Should Congress fund democracy activists in Iran?

Michael Ledeen of the American Enterprise Institute and Peter Beinart of the Council on Foreign Relations are debating Ledeen’s new book, The Iranian Time Bomb, and particularly Ledeen’s call for the United States to continue funding Iranian democracy activists. In May, the U.S. Congress approved $75 million in supplemental funding for nongovernmental organizations in Iran, ...

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Michael Ledeen of the American Enterprise Institute and Peter Beinart of the Council on Foreign Relations are debating Ledeen's new book, The Iranian Time Bomb, and particularly Ledeen's call for the United States to continue funding Iranian democracy activists. In May, the U.S. Congress approved $75 million in supplemental funding for nongovernmental organizations in Iran, a measure Ledeen strongly supports. Congress is considering renewing at least some of the funding in its upcoming appropriations bills, though the House and Senate versions differ.

Why is this even a debate? Of course the United States should help democrats struggling against authoritarian Iran, right? Well actually, Trita Parsi and Emily Blout of the National Iranian American Council, a nonprofit organization representing Iranian Americans, say it's not so simple:

Of the millions obligated for democracy promotion in Iran, only a negligible amount has found its way into the country. This isn't for lack of publicity. Condoleezza Rice has dedicated many a sound bite to touting the existence of the program. Still the State Department has been hard pressed to find takers, as would-be recipients refuse to accept funding widely considered tainted by the U.S. name. In its broad mandate and secretive nature, the program has rendered every member of civil society a potential recipient of U.S. funds, and thus subject to harassment by the Iranian government. This program, said Human Rights Watch at a conference last month, is "painting a target on their backs."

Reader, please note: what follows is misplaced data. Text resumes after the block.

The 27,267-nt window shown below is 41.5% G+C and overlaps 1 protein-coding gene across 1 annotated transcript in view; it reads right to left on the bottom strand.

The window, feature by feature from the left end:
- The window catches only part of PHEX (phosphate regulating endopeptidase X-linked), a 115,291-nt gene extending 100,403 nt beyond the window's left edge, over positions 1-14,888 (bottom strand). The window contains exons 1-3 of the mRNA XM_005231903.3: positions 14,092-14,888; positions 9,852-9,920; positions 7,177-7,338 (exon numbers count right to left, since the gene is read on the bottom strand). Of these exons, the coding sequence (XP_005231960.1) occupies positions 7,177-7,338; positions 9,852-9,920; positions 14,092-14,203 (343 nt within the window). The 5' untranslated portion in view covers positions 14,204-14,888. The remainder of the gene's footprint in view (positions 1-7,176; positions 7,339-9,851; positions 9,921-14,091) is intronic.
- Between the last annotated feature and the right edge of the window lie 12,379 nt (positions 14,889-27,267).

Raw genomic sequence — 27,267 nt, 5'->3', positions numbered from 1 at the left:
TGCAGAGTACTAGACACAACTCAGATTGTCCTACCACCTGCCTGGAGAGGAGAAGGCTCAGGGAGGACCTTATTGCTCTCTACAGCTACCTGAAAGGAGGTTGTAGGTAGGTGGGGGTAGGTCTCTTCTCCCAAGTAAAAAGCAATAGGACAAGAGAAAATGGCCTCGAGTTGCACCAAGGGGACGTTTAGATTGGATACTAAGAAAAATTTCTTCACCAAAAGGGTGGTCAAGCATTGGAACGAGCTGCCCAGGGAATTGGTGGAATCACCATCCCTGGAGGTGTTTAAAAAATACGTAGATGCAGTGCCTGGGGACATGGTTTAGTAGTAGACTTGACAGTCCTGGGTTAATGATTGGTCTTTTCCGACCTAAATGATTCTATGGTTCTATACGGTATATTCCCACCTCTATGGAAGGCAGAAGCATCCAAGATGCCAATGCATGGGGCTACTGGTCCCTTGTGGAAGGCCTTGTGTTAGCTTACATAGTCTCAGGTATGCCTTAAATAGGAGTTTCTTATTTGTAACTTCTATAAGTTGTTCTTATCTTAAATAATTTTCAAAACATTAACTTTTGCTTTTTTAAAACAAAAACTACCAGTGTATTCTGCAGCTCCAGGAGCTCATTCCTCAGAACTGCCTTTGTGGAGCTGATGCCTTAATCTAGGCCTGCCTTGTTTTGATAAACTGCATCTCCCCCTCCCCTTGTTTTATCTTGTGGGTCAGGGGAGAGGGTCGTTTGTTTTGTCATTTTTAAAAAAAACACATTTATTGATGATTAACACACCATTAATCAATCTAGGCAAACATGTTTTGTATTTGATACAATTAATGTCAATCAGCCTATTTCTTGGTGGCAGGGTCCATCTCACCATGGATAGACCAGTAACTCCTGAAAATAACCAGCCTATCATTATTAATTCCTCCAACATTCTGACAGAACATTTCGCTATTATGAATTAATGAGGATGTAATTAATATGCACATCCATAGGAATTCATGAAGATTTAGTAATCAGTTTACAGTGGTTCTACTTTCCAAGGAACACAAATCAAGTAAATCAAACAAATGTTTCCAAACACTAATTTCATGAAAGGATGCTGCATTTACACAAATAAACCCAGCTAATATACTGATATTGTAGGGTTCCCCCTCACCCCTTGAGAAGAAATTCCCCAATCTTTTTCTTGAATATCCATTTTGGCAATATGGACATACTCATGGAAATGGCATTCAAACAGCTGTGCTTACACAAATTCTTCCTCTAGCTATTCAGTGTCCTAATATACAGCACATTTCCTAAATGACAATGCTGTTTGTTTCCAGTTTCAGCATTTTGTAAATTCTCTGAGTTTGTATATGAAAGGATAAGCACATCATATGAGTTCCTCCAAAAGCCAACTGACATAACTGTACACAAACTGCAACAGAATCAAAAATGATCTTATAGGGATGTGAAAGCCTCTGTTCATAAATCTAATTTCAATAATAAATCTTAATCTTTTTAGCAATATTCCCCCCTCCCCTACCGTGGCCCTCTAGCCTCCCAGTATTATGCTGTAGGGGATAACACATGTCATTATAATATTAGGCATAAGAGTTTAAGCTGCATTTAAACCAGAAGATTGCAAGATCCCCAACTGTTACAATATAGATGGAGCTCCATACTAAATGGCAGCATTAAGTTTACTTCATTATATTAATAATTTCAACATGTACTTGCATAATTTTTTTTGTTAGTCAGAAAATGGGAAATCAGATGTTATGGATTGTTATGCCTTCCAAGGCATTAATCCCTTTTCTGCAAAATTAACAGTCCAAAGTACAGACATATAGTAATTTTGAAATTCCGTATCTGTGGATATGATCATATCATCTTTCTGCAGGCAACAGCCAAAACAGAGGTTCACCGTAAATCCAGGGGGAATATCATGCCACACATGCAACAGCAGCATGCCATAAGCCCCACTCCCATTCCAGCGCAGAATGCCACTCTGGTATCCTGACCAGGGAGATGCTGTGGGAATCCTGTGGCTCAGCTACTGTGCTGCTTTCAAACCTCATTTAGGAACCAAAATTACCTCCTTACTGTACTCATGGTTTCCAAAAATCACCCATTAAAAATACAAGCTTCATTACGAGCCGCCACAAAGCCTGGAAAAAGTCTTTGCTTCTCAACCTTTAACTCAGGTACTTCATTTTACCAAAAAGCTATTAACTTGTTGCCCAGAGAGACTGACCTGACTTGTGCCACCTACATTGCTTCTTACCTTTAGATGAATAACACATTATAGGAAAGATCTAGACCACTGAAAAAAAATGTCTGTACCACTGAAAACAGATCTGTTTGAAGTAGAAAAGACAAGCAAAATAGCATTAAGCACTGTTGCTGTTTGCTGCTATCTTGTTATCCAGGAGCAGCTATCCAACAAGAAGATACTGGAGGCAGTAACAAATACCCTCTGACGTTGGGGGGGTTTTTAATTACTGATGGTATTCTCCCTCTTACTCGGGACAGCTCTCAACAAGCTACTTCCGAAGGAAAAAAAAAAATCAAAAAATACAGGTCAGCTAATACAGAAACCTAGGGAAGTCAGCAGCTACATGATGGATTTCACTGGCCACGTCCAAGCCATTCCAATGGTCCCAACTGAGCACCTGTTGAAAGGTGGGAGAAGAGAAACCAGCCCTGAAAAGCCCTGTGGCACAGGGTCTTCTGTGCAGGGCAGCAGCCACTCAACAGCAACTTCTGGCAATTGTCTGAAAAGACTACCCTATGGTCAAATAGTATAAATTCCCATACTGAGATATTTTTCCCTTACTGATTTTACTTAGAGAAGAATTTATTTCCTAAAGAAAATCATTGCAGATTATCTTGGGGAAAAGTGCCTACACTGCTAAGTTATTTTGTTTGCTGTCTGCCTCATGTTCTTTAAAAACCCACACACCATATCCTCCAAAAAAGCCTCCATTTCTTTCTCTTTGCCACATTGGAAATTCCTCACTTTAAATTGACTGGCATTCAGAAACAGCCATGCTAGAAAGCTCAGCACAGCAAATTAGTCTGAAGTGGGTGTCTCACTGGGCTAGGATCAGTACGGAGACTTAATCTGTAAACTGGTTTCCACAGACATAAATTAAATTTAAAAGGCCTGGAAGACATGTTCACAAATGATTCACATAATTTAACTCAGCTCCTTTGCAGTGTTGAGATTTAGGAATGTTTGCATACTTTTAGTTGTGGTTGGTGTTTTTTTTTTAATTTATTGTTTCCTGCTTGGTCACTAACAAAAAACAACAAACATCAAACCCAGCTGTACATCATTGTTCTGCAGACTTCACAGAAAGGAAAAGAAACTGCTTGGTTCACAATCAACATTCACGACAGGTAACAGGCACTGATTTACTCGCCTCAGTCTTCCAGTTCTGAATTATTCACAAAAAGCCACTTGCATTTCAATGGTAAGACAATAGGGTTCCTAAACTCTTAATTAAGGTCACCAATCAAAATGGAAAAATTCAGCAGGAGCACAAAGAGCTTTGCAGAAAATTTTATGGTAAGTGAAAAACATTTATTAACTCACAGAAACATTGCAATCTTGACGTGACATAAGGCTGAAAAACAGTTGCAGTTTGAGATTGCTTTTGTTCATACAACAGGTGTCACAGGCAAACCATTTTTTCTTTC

Michael Ledeen of the American Enterprise Institute and Peter Beinart of the Council on Foreign Relations are debating Ledeen’s new book, The Iranian Time Bomb, and particularly Ledeen’s call for the United States to continue funding Iranian democracy activists. In May, the U.S. Congress approved $75 million in supplemental funding for nongovernmental organizations in Iran, a measure Ledeen strongly supports. Congress is considering renewing at least some of the funding in its upcoming appropriations bills, though the House and Senate versions differ.

Why is this even a debate? Of course the United States should help democrats struggling against authoritarian Iran, right? Well actually, Trita Parsi and Emily Blout of the National Iranian American Council, a nonprofit organization representing Iranian Americans, say it’s not so simple:

Of the millions obligated for democracy promotion in Iran, only a negligible amount has found its way into the country. This isn’t for lack of publicity. Condoleezza Rice has dedicated many a sound bite to touting the existence of the program. Still the State Department has been hard pressed to find takers, as would-be recipients refuse to accept funding widely considered tainted by the U.S. name. In its broad mandate and secretive nature, the program has rendered every member of civil society a potential recipient of U.S. funds, and thus subject to harassment by the Iranian government. This program, said Human Rights Watch at a conference last month, is “painting a target on their backs.”

Shaul Bakhash, the Iranian-American husband of Haleh Esfandiari, told FP the same thing recently. Maybe Congress should listen.

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